The alien Arume in Blue Drop create synthetic children to function as bombs or as devices to clean up the remnants of their own biological weapons. All of them are female with bright blue eyes and white blood, just like the Arume themselves, and they grow up just like normal children. Quite a few earthlings definitely regard them as human and try to protect them from their fate and the persecution by earthlings. The synthetic Arume also share their creators' tendency to fall in love with earth girls, which makes things even more complicated and leads to a lot of drama in the manga.
Xam'd: Lost Memories features people turning into "humanforms", huge monsters that generally spew destruction. When the hero kills one in order to save another human, he gets called out on how he's being a bigot.
In Basilisk, the ninja are all technically human, but many of them are extremely freakish-looking humans. And there is a clear tendency for the more grotesque ninja (Jimushi Juubei, Kazamachi Shougen, Azuki Rousai...) to die first.
In the adorably squickyAlien Nine series, elementary school girls bond with deadly alien symbiotes that look like winged fish helmets to combat alien invasions, or alternatively extinguish spy rings preceding invasions. The symbiotes are experienced at this sort of thing... the girls... less so.
Averted most significantly by Keiichi in Ah! My Goddess. He's willing to reason with others, regardless of what they are. He even aided the demon angel, Blue Lance.
The titular character's "good" qualities are measured by his unwillingness to kill humans, even horrifyingly evil ones. However, he kills youkai without a second thought. This is true of all the characters, but it's a little disturbing with the youkai and half-youkai: the "good ones" are the ones who value human life, but seem to place no value on the lives of their own kind. It seems like even humans who are murderers and rapists are worth more than demons who are little more than irritating pests.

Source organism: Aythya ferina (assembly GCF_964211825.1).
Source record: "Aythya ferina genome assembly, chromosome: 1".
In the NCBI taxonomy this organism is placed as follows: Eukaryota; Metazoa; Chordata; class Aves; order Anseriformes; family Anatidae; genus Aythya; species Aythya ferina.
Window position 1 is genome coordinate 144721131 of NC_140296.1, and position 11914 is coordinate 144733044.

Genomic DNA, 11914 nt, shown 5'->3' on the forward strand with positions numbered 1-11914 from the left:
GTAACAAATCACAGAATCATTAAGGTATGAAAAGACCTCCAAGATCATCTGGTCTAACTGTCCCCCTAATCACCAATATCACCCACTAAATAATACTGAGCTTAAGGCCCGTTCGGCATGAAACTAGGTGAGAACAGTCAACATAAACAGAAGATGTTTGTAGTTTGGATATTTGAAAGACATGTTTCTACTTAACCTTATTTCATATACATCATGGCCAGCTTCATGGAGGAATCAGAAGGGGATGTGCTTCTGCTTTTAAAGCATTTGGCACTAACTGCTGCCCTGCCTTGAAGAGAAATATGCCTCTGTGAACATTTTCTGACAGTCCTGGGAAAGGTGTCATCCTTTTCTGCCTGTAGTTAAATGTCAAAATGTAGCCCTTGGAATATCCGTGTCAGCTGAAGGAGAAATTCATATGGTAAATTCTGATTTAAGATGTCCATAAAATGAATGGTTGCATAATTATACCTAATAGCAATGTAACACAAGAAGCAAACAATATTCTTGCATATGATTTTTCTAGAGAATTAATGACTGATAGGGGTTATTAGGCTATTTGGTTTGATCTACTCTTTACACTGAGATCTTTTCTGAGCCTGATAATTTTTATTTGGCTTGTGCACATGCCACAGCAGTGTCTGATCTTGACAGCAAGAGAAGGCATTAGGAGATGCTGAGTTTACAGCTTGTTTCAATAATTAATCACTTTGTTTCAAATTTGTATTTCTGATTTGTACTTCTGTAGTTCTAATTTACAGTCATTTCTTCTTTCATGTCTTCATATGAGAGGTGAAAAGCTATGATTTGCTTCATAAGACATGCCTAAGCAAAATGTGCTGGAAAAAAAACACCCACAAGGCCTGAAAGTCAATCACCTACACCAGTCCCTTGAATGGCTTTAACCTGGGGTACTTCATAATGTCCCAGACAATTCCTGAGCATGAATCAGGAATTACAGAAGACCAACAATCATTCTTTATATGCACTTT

Kagome's bizarre insistence that Inuyasha is "may be half-youkai, but is half-human too" so can be a good guy is strange given that she's traveling with a full-youkai; Shippo; who is the most innocent member of the cast.
There was one youkai who was ordered to steal Tessaiga from Inuyasha. After he was caught Kagome says, "If you do it again we'll slay you."
There is also a notable exception to the half-youkai rule with Jinenji, a large, ugly (but benevolent) half-youkai that was being discriminated against by the village he lived in, only for Kagome and (especially) Inuyasha to take his side and get the villagers not to see him as an enemy. This trope is actively explored and played with throughout the episode.
Hanyuu Furude of Higurashi: When They Cry is a goddess. However she was originally seen as a monster to many villagers due to her horns, though it turns out she's a normal human with a physical condition. She is ritually sacrificed by her reluctant preteen daughter, Ouka, as Hanyuu thought her sacrfice would cause all the villagers sins would be atoned. They didn't and Hanyuu is regretful of it centuries later. Good 'ol Hanyuu.]]
In Video Girl Ai, the Video Girls are Robot Girls specifically created to help humans who are good-hearted and need emotional/moral support. However, they're supposed to follow only the orders of their creator and/or the needs of the client. Then, one of the Video Girls has her tape played in a broken VCR... and she starts to develop human-like feelings, like falling in love with the Unlucky Everydude she's supposed to aid. As punishment and/or preventive measure, she should have her tape returned and then be "rebooted", but is this the right option? Or should said Video Girl be released and allowed to pursue her own goals? And let's not even think of what would happen when a Video Girl is assigned to an actual pervert...
Elfen Lied seems to decide that yes, Diclonii are people too. And then they're all exterminated to preserve humanity.
In both Appleseed movies all cyborgs besides protagonist Briareos are expendable, and mostly evil. The Final Boss at the end of Ex Machina is even more blatant version of the trope - she's been resurrected from the dead with cybertechnology, and as result has become something of a Borg Queen. However, the protagonists manage to briefly medicate her with micromachines and bring her back to her senses, at which point she begs to be allowed to die as a human. When two of the three protagonists present are a cyborg and a Bioroid, both very clearly fully functional people.
The Witchblade anime played a with this, in different forms. That is, would it be okay to use dead bodies as reanimated soldiers with electronic 'brains?' And if that soldier's conversion is a successful model, what about cloning him, but as the state he is now? Masane is at first horrified when she discovers the X-cons are modified humans, and iWeapons are made of human corpses. Takayama just considers this to be more expendable than living human soldiers. And NSWF producing the cloneblades and wielders for them are more squicky. Then there's one Tyke Bomb obsessed with attempts to understand who and what she is. And several quite "real", but batshit insane humans.
In Darker Than Black many people aware of them think Contractors and Dolls are "no longer human". Dolls may be sold and treated like furniture or devices, Contractors are perceived as a sort of killer robots. Not that there weren't any reasons at all for such an attitude, but...